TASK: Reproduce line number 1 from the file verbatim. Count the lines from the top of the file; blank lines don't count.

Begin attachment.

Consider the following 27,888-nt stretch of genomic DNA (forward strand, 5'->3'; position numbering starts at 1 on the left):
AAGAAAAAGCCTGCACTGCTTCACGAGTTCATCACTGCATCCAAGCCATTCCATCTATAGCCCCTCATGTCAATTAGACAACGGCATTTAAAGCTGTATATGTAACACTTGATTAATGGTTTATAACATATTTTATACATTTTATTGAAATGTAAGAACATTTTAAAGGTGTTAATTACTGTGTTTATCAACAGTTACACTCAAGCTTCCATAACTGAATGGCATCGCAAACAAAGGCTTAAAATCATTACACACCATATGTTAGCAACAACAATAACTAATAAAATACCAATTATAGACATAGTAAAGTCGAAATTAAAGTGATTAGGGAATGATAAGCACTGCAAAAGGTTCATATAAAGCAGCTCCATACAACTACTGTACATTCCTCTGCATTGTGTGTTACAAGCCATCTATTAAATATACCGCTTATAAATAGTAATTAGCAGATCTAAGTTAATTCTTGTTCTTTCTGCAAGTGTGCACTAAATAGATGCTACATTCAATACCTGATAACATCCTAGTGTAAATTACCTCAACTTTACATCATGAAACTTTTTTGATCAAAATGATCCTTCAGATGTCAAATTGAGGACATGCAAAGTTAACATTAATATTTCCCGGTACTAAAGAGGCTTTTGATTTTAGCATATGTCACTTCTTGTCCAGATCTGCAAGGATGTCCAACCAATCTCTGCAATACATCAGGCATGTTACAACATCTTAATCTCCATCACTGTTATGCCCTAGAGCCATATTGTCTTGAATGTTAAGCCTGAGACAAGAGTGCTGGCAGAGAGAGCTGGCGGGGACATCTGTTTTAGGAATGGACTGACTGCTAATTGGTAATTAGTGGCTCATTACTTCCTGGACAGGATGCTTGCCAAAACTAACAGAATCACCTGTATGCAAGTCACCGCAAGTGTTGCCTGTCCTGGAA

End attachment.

Consider the following 27,888-nt stretch of genomic DNA (forward strand, 5'->3'; position numbering starts at 1 on the left):